When they first meet on July 15, 1988, Dexter comes home with Emma only to reject her while lying in her bed. Instead of kicking him repeatedly in the shins, Emma feigns apathy and becomes friends with this insufferable, alcoholic, womanizing fame-seeker who, when not standing up his dying mother to attend movie premieres, responds to Emma’s declarations of affection by offering to grace her with some meaningless sex. This co-dependent and borderline emotionally abusive relationship continues for twenty years and 108 excruciating minutes, in which time Hathaway’s accent slaughters every line she utters by taking an epic journey through Ireland, Britain and New York to sound like a bizarre love child of Ray Winstone, Dame Judy Dench and Julia Roberts in Michael Collins. It was also just enough time for me to pull out several clumps of my hair in frustration.
Directed by Craig Gillespie. Starring Colin Farrell, Anton Yelchin, Toni Colette, David Tennant, Christopher Mintz-Plasse, Imogen Poots. 101 mins
In cinemas: September 2
FUN HORROR COMEDY VAMPIRE FLICK BARES ITS FANGS WHILE KEEPING ITS TONGUE FIRMLY IN CHEEK
A modern update of Tom Holland’s classic 1985 horror film, Craig Gillespie’s Fright Night recalls a simpler time, a better time. A time when vampires slaughtered, not sparkled; when horror films could be filled with thrills not torture porn; and when roles involving bombastic British men with a penchant for leather trousers didn’t automatically mean the female cast members were in danger of being impregnated by Russell Brand.
This fun and slick popcorn horror follows Charley (The Beaver’s Anton Yelchin), as he deals with the normal trials and tribulations of teenage life. He has a beautiful girlfriend he fears is out of his league, his nerdy best friend Christopher Mintz-Plasse is annoyed that he has been abandoned for the cool crowd, and his new neighbour Jerry (Colin Farrell) is a blood-sucking vampire picking off everyone in Charley’s sleepy Las Vegas suburb. The usual.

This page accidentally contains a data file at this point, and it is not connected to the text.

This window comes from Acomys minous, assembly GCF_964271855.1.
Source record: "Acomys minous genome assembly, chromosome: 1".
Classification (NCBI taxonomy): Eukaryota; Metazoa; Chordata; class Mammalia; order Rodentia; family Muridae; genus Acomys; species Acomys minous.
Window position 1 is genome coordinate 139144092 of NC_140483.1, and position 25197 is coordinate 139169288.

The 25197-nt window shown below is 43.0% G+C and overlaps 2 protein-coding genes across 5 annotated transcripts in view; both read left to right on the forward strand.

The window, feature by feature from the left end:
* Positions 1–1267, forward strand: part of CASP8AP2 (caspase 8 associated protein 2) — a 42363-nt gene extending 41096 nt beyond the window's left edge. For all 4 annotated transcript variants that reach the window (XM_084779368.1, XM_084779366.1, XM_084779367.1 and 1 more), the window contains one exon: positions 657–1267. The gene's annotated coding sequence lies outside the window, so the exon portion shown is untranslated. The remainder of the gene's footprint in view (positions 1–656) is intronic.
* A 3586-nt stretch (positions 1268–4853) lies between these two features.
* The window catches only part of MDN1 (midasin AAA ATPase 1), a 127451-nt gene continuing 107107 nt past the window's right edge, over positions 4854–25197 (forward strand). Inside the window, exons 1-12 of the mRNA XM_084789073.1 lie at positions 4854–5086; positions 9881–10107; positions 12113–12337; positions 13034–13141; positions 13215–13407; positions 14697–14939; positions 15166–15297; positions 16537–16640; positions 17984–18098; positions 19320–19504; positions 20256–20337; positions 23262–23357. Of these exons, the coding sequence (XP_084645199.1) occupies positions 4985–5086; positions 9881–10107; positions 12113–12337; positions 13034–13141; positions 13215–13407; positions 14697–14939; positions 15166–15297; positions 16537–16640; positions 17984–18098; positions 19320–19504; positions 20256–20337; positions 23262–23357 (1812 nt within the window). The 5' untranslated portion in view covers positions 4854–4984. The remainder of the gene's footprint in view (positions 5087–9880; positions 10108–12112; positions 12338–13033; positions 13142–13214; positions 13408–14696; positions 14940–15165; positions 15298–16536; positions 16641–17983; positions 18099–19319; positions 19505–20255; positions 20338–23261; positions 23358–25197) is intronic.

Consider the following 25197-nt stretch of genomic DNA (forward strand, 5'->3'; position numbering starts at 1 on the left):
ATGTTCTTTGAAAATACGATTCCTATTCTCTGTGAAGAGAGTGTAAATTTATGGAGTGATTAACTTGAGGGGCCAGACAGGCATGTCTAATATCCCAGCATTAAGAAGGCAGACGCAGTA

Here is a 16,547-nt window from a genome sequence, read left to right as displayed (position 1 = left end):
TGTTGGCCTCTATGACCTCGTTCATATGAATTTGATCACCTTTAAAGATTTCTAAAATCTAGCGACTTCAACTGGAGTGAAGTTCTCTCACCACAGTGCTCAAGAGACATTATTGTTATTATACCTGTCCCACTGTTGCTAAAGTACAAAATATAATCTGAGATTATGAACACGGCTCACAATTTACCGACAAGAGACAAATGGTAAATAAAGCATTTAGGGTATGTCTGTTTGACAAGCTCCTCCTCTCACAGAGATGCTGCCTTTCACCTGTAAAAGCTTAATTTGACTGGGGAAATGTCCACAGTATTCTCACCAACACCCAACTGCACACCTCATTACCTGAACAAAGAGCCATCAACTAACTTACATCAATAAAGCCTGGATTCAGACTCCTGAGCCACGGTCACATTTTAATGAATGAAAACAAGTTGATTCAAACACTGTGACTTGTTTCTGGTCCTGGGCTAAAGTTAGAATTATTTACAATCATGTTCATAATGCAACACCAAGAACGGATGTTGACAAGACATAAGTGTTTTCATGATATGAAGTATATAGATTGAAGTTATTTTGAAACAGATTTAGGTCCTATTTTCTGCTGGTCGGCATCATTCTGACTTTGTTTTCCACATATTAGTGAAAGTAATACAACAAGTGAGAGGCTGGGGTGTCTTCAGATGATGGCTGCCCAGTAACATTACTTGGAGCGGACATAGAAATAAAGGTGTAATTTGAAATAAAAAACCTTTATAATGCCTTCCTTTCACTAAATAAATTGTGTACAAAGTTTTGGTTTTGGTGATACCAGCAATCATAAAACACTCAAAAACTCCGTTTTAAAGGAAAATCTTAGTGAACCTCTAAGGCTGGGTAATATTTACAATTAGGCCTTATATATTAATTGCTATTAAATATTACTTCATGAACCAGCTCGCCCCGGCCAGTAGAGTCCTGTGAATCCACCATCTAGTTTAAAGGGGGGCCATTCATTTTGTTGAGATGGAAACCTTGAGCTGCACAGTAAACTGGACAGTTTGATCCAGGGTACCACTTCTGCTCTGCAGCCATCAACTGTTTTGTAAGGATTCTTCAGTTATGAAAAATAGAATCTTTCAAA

Directed by Jamie Thraves. Starring Aidan Gillen, Tom Fisher. 85 mins.
Rating: Three and a half/Five
In cinemas August 26
UPLIFTING, LOW-BUDGET INDIE FLICK IS AN IRRESISTIBLE COMBINATION OF SWEET AND SOUR
Made on a shoe-string budget acquired when director Jamie Thraves remortgaged his house, Treacle Jr. was made with a lot of heart, and it shows. A moving, funny and endearing odd couple story set in South London (“the dodgy end”, according to ‘Geography by Richard Curtis’), it charts the unlikely friendship of Tom (Fisher), a depressive soft-spoken giant who left his family in middle-class suburbia to wander the streets; and Aidan (Gillen), a carefree, chattering Irish odd-jobs-man who’s a few pence short of the punt.
Fast becoming an expert in portraying the entire spectrum of eccentricity, Gillen’s turn in this performance-driven film is both hilarious and heart-breaking. Underneath Aidan’s incessant bellowing and his played-for-laughs lisp – the only cheap moment of the film comes when Tom mistakes Aidan’s desire for a hot beach for a “hot bitch” – radiates a warmth and kindness that far surpasses his irritating qualities. The fact that he seems somewhat mentally deficient becomes less of an issue as the film progresses, as he appears to be the only one who realizes that kindness comes from actions, not words –an ironic but meaningful attitude for someone whose only available currency is his ability to talk.
Soul Surfer is the upcoming flick from Disney, that tells the inspiring true story of teen surfer Bethany Hamilton, who lost her arm in a shark attack and courageously overcame all odds to become a champion again, through her sheer determination and will to succeed. The film features an all-star cast, including AnnaSophia Robb and Helen Hunt, with Carrie Underwood in her film debut, and Dennis Quaid.